Walk the walk — would you consider yourself a visionary?

In the dictionary, a visionary is defined as a person with unusual foresight and the ability to see ahead. Whenever we are in a position of leadership, we carry that responsibility, whether we like it or not.

SBN magazine is all about visionaries. In 1999, we had our first Innovation in Business Conference, which recognized area leaders for their innovation and vision in business. Winners in the visionary category were leaders who recognized trends such as how the Internet would change how books are sold; how software could be broken down and sold as components; how competition in the cable industry would create a need for marking cables; how interactive media could enhance retail sales; and using franchising in a nontraditional industry to grow.

These are all people with the uncanny knack of knowing in which direction their industry is headed before everyone else. Needless to say, the conference was a smashing success. People want to learn what it takes to acquire these skills and apply them to their own businesses.

Here are several questions to consider:

  • Would you consider yourself a visionary?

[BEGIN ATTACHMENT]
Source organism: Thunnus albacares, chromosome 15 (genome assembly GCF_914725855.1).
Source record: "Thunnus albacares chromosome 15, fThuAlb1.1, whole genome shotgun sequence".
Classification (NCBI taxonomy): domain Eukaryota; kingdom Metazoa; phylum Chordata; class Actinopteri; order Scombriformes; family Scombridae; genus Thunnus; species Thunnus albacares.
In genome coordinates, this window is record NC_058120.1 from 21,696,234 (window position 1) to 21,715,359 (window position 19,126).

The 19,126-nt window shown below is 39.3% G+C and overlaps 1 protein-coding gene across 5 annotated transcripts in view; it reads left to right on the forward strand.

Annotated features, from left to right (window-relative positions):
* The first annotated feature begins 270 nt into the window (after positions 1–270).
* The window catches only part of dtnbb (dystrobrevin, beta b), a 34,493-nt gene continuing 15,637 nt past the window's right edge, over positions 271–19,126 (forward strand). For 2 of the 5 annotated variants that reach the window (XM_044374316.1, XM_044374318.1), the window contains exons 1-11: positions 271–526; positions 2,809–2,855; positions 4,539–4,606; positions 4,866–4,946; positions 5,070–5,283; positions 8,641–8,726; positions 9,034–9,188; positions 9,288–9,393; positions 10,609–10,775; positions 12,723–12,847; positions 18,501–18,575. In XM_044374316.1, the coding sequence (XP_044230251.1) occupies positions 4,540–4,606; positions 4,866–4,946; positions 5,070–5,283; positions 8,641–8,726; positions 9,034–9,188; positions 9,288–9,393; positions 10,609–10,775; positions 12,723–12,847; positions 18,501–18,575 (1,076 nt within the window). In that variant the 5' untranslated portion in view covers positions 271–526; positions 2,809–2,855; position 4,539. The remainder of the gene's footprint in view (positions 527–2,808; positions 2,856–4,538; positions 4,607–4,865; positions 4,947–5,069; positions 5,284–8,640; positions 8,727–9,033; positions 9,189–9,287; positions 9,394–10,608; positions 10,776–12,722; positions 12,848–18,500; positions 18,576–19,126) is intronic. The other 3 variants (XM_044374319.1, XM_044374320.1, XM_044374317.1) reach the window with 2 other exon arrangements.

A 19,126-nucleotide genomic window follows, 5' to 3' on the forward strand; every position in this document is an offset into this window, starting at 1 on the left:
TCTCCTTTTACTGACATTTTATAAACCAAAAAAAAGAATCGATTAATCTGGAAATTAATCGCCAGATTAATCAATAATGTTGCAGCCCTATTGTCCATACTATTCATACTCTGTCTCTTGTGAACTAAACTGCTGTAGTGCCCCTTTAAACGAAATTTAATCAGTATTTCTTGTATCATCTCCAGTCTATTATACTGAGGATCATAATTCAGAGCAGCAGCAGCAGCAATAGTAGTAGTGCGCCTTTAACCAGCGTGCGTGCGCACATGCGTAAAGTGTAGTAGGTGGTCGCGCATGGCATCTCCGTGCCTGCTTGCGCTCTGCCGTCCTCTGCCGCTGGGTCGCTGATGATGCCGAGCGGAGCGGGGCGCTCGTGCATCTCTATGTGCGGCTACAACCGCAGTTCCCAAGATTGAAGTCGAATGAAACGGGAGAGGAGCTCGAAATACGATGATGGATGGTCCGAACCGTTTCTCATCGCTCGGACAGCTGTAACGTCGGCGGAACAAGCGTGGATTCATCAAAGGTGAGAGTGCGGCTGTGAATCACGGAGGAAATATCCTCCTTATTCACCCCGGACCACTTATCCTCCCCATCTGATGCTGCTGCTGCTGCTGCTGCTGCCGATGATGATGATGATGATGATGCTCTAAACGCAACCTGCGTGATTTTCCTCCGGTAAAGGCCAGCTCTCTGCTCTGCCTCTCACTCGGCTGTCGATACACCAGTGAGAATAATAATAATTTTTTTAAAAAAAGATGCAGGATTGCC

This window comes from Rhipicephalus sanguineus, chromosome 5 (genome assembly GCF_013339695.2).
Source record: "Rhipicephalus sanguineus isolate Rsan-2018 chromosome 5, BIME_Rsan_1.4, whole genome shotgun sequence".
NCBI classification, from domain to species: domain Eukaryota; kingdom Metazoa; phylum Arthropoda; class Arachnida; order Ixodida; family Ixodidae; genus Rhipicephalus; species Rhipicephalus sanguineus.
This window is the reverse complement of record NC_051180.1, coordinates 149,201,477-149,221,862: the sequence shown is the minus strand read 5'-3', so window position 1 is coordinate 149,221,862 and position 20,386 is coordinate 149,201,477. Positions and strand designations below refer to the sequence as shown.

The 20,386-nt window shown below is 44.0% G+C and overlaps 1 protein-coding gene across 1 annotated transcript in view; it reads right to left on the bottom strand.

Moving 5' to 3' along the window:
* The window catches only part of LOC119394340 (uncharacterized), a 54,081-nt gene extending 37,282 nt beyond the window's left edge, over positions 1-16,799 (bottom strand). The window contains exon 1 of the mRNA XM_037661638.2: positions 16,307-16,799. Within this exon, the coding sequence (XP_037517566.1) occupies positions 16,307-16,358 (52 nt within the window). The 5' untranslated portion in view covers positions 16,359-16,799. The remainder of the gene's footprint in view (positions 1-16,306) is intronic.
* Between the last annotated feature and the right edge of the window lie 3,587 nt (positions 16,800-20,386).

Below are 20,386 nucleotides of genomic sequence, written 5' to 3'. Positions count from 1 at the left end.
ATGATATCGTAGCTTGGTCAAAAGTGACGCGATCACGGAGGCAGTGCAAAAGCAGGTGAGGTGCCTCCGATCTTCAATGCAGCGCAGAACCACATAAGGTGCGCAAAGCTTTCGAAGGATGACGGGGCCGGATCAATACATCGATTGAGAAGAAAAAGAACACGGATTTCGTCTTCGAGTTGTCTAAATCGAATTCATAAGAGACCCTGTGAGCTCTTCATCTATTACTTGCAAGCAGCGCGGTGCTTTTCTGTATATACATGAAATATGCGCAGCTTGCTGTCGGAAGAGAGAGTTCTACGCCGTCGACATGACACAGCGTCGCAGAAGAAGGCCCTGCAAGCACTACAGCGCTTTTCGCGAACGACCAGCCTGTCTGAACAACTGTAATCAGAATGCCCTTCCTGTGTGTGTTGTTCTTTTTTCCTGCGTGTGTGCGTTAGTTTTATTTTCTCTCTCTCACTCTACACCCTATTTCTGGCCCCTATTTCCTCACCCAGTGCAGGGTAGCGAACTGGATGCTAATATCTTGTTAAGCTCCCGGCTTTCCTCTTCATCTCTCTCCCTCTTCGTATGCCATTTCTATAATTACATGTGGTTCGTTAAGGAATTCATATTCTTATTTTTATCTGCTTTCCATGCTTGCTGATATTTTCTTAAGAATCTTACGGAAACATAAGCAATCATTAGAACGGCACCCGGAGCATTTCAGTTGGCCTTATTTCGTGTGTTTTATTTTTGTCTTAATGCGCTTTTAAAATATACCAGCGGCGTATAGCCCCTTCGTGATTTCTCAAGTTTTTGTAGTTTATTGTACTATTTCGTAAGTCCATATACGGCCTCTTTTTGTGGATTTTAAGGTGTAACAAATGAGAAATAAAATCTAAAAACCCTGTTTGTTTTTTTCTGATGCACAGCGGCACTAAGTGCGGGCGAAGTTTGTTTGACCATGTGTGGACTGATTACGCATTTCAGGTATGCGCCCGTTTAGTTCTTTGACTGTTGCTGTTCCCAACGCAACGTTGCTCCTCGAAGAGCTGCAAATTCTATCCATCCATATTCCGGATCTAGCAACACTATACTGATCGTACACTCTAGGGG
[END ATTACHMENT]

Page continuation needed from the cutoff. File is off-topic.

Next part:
• How important is it to be a visionary if I am in a leadership position? 
  • How can I tell if I am one? 
  • How can I become one if I’m not?
  • What will happen if I never become one?

Here are the four steps it takes to become one. This exercise can be helpful regardless of how you answered the questions above.

1. Think like one. Don’t operate in a vacuum. Get educated on your industry and understand what is happening around you. With the right information and research, you can pick up on trends before anyone else. It is important to know what your competition is doing and how it is doing it. Think long term and get away from the daily crisis mode that too many of you operate in. Establish goals and work toward them.

2. Talk like one. Delegate responsibility to free up more of your time for long-term strategic planning. Spread the message throughout the organization so everyone knows what the goals are. Continue to reinforce the message.

3. Act like one. Implementation of your plan to reach your goals is up to you. You’ve done the research, identified the trends that will affect your company and established goals to make your company the leader.

4. Be like one. Results will speak for themselves. If you are successful in being a visionary, revenues, earnings and market share will increase. Your hard work and visionary skills will have paid off.

To be a true visionary, you have to keep moving forward. Like a high-profile coach, you are only as good as your last game. Once you’ve reached one set of goals, you need to formulate your plan for the next ones.

Failing to be a visionary can hurt your business. If you don’t have a vision, it will be hard to retain your top people. With no clear goals, they’ll see the company as stagnant and move on to more promising positions.

Without a vision, it’s hard to convince bankers and investors to give you enough capital to grow your business. As you remain stationary, your competition will pass you by with visions of their own.

Become a visionary now, before your competitors do.

Fred Koury ([email protected]) is president and CEO of SBN.